When there is space for a route past the top of a curb cut, flared sides are not required.  However, this can be a tripping hazard in situations where the sidewalk is so crowded that the entire width is occupied or where the curb cut location might not be obvious to persons with vision impairments.  A site designer could choose to provide flared sides, but they must have a maximum slope of 1:10. 

Not accounting for drainage
If you use a built-up curb ramp, remember that the gutter it is crossing may be used as direct water drainage for the parking lot.  It may be necessary to place a pipe under the ramp so that water can continue down the gutter rather than the curb ramp effectively working like a small dam.

Curbs in excess of 6 inches in height
When something is classified as a curb ramp, handrails are not required, even if the rise is greater than 6 inches.  Handrails are required on ramps with a rise of greater than 6 inches (ICC A117.1 405.8), but handrails are not part of the curb ramp requirements in recognition of street slopes and site drainage requirements.  However, a site designer could add handrails if they felt that the rise was such that a person might need them for additional assistance.

Detectable warnings
At this time, the IBC does not require detectable warnings on curb ramps (2009 IBC 1109.9).  If they are provided ICC A117.1 does provide criteria for the location, area covered, standardization, contrast and pattern/texture (ICC A117.1 406.13 and 705).  The intent of the truncated domes is for a person with vision impairments to realize when they have moved into a vehicular route.  The location will vary based on the layout of the route and the orientation of the curb ramp on that route.  For your information, detectable warnings are addressed in the Americans with Disabilities Act Accessibility Guidelines (ADAAG) but they are not required on curb ramps in the 2004 ADA/ABA Guidelines.  For information on the development of new criteria, click here.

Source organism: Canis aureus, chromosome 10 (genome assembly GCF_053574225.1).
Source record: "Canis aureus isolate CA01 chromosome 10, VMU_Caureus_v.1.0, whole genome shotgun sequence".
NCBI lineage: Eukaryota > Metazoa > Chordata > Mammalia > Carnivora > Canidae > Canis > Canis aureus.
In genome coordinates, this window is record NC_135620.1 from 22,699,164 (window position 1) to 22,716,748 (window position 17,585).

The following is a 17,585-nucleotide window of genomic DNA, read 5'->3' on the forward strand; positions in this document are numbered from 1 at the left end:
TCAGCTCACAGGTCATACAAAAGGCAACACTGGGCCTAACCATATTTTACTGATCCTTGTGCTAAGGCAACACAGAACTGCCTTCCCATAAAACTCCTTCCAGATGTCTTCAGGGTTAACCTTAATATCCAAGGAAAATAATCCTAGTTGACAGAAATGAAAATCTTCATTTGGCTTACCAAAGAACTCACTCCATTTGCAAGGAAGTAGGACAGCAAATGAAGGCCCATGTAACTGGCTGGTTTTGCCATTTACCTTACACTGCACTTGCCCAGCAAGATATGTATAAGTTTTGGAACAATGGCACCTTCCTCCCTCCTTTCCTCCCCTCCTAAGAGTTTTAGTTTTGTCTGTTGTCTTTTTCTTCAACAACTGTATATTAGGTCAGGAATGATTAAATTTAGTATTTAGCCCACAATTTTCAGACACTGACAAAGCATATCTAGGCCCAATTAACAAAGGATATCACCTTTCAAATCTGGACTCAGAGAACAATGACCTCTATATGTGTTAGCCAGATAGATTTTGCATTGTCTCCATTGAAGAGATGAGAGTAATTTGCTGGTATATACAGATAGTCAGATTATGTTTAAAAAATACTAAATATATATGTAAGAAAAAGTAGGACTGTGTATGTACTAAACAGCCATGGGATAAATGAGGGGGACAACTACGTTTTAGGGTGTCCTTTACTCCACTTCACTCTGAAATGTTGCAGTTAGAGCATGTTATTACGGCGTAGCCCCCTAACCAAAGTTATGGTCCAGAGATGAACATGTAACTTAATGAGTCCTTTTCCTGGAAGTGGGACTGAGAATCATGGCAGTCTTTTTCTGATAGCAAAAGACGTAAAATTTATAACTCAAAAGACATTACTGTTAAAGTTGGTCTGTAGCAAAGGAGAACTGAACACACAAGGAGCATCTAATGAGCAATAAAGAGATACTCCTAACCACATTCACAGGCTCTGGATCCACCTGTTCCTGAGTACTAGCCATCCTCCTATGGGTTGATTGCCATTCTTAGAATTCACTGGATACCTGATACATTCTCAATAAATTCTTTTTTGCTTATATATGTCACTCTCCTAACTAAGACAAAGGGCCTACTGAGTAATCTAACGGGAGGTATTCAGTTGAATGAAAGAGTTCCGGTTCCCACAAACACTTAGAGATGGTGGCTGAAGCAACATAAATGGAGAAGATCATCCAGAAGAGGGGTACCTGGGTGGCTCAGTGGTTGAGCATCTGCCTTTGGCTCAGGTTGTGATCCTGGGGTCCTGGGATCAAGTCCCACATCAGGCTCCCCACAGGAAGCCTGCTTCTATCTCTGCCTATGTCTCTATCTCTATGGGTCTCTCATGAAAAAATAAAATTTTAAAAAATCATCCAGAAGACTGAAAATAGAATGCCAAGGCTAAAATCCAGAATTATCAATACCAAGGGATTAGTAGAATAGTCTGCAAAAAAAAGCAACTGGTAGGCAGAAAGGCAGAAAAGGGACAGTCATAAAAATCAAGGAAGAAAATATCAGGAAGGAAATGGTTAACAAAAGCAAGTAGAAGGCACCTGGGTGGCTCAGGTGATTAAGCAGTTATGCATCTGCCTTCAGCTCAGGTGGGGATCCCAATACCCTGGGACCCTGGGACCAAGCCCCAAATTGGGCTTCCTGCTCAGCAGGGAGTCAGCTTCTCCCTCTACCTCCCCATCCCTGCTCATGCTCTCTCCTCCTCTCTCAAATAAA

curb cut same width as sidewalk
Figure 4: Example of the new painted curb requirements

Something new
The 2010 ICC A117.1 has added a new requirement for the sides of curb ramps when the curbs along the street or parking lot are painted.  The purpose is to provide a visual clue for person with sight impairments. This version of the standard requires that the curb portion along the flared sides also be painted, but not the curb portion at the ramp itself (see Figure 4).  It is important not to paint the flared sides of the curb ramps or the ramp surface itself.  The epoxy paints used for outdoor surfaces can be extremely slippery when wet.

curb cut same width as sidewalk
Figure 5: Curb solution with depressed sidewalk

Possible solutions
A possible solution for sites where a 36-inch wide sidewalk is preferred would be to depress a section of the sidewalk to the level of the parking lot.  A curb ramp at both ends of the route would be a straight slope, thus eliminating the need to either go around or negotiate over sloped sides.  The minimum recommended length of the bottom landing would be 60 inches, so that a person using a wheelchair could move to the front of the curb ramp on a flat surface (Figure 5).  Since this is the width of the access aisle, that should not be a problem.  The sidewalk could even be depressed along the entire width of several accessible spaces.  This would allow multiple access points, thus greatly reducing the chance that the route would be blocked.  Other options might be not having curbs (Figure 6) or locating the curb ramp away from the building edge (Figure 7). To see Figure 6 and 7, click here.

Just some quick easy ideas that may help reduce that  mountain to a molehill!

2009 International Building Code (2009 IBC)
ICC A117.1 Accessible and Usable Buildings and Facilities, 2003 and 2010 editions (ICC A117.1)
United States Access Board – Public Rights-of-Way Guidelines